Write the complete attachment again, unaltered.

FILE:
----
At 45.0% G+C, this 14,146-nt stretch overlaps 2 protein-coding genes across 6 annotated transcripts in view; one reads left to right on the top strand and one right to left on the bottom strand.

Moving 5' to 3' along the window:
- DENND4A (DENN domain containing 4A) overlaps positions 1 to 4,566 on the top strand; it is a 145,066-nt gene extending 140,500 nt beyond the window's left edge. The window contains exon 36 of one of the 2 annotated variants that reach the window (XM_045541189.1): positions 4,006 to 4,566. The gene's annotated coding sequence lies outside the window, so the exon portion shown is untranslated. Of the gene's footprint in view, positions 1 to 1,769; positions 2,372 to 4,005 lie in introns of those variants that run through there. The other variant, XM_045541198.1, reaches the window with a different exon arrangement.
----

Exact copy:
At 45.0% G+C, this 14,146-nt stretch overlaps 2 protein-coding genes across 6 annotated transcripts in view; one reads left to right on the top strand and one right to left on the bottom strand.

Moving 5' to 3' along the window:
- DENND4A (DENN domain containing 4A) overlaps positions 1 to 4,566 on the top strand; it is a 145,066-nt gene extending 140,500 nt beyond the window's left edge. The window contains exon 36 of one of the 2 annotated variants that reach the window (XM_045541189.1): positions 4,006 to 4,566. The gene's annotated coding sequence lies outside the window, so the exon portion shown is untranslated. Of the gene's footprint in view, positions 1 to 1,769; positions 2,372 to 4,005 lie in introns of those variants that run through there. The other variant, XM_045541198.1, reaches the window with a different exon arrangement.